This study examined the theory and mechanisms of chiral separations in capillary electrophoresis based on the use of proteins as buffer additives. Human serum albumin (HSA) was used as the model ligand; D,L-tryptophan and (R,S)- warfarin were used as the test analytes to be separated by this protein. Items examined in this work included the amount of HSA adsorbed to the capillary wall and the stability of this adsorbed protein layer. These were investigated by performing frontal analysis on the capillary with HSA and by injecting neutral markers through the capillary at different applied voltages before and after HSA treatment. The role of adsorbed HSA vs HSA in the buffer in determining the stereoselectivity of the CE system was also examined. Adsorbed HSA was the predominant agent involved in the separation of (R,S)-warfarin, while HSA in the buffer had the most significant effect in the resolution of D,L-tryptophan. Two distinct separation mechanisms were proposed to explain these differences. Good agreement was obtained between the results predicted by these mechanisms and the experimental data. Under optimized conditions, both pairs of enantiomers were separated with baseline resolution in less than 12 min.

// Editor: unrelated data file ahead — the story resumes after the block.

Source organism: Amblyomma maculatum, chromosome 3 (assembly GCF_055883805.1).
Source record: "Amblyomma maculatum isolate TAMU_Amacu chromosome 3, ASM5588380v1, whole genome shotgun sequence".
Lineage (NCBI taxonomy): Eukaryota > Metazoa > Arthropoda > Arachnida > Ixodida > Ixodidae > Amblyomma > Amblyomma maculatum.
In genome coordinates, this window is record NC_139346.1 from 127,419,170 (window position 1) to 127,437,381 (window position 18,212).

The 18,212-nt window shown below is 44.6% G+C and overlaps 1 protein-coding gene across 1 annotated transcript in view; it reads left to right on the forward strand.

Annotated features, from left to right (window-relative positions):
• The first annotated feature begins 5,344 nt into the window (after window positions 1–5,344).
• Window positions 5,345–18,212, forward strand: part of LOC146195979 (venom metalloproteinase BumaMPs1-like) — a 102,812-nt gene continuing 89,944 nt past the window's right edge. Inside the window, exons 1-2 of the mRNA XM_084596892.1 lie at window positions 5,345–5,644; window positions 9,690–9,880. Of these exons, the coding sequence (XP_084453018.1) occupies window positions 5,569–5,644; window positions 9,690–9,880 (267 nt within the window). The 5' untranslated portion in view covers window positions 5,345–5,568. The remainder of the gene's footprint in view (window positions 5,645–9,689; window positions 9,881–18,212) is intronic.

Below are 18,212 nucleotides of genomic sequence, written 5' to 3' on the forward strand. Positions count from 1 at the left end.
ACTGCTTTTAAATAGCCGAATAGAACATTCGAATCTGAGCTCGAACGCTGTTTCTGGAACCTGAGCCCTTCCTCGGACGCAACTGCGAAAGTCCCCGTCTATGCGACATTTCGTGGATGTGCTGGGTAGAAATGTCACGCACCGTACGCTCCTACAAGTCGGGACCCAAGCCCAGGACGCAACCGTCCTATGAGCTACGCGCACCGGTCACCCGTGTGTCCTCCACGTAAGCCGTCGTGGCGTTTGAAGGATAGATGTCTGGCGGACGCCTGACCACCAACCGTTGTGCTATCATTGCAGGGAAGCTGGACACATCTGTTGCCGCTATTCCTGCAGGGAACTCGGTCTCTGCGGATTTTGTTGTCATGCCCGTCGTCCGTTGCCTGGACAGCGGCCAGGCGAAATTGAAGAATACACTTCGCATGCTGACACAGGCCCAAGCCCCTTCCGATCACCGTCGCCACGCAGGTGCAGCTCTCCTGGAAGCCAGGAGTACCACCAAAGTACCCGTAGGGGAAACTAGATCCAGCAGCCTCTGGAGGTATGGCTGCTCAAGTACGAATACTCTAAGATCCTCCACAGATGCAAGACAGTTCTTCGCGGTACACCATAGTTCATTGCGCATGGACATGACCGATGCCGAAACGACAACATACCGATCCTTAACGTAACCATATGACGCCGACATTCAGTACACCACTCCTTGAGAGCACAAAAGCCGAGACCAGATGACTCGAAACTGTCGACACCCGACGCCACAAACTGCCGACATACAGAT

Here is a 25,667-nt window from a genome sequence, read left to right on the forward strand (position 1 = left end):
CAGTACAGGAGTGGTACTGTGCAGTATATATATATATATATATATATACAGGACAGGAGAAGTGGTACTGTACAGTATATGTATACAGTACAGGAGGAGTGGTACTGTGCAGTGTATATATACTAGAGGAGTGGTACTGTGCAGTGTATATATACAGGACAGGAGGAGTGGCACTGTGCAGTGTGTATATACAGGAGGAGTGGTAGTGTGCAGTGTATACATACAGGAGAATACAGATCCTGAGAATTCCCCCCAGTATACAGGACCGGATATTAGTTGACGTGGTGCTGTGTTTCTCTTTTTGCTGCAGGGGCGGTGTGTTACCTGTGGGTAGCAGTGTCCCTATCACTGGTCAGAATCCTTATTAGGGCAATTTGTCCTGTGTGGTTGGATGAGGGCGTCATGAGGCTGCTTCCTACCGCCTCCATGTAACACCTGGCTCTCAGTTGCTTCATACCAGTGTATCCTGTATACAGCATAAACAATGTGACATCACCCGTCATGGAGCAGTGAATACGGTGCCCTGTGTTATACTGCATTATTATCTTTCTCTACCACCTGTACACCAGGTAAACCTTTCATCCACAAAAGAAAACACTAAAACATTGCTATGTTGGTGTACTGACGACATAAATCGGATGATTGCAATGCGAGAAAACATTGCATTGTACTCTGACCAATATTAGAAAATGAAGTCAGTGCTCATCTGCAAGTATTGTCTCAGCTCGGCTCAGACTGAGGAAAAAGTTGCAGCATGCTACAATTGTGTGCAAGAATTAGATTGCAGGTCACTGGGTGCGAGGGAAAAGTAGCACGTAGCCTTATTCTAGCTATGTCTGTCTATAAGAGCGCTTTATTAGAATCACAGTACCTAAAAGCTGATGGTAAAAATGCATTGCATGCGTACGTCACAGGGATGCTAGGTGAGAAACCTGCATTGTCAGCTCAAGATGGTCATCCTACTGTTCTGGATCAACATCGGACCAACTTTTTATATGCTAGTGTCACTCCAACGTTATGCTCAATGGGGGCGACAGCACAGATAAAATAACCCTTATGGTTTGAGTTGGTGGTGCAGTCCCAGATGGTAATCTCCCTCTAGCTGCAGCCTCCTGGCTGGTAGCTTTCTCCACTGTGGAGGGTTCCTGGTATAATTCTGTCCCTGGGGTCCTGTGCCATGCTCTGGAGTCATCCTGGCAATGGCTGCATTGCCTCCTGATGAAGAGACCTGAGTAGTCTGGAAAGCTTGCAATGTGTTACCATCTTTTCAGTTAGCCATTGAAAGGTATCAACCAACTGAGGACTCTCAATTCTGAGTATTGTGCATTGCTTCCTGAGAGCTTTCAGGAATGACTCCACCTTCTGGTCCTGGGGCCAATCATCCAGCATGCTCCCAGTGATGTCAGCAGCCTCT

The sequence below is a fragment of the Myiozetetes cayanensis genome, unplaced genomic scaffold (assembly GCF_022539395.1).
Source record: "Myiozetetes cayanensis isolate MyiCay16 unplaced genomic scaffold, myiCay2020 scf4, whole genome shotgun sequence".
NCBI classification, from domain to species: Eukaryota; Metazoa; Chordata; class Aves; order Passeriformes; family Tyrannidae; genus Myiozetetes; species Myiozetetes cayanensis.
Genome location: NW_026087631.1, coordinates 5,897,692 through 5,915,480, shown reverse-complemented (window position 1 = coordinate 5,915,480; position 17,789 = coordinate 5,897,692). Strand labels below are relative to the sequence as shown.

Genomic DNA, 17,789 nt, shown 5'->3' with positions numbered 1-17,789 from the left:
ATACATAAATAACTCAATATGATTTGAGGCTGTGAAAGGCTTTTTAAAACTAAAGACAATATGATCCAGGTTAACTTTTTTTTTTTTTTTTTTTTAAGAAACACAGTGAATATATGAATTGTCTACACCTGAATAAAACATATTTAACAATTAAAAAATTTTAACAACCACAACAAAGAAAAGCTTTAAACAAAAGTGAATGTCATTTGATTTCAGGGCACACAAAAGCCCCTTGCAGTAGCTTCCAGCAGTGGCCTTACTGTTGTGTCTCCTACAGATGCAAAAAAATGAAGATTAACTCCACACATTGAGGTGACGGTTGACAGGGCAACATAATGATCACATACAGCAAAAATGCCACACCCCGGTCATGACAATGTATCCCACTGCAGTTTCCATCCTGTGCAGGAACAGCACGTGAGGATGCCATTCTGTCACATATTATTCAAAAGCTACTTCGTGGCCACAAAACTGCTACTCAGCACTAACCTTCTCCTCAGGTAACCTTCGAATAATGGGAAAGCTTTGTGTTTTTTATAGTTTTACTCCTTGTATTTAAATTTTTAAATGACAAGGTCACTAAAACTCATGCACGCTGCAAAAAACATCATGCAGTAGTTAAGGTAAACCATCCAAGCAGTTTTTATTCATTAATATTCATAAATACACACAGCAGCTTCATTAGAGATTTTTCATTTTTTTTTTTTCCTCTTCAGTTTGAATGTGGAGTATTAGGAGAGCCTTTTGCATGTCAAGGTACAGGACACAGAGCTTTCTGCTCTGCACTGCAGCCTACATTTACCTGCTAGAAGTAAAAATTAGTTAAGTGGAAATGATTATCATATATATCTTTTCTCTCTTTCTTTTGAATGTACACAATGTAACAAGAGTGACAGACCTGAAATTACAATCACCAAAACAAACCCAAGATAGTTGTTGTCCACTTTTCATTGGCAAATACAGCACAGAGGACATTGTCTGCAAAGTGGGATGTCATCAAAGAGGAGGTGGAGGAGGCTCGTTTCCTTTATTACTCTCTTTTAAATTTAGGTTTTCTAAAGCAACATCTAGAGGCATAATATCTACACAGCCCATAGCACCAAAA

ASJC Scopus subject areas
- Analytical Chemistry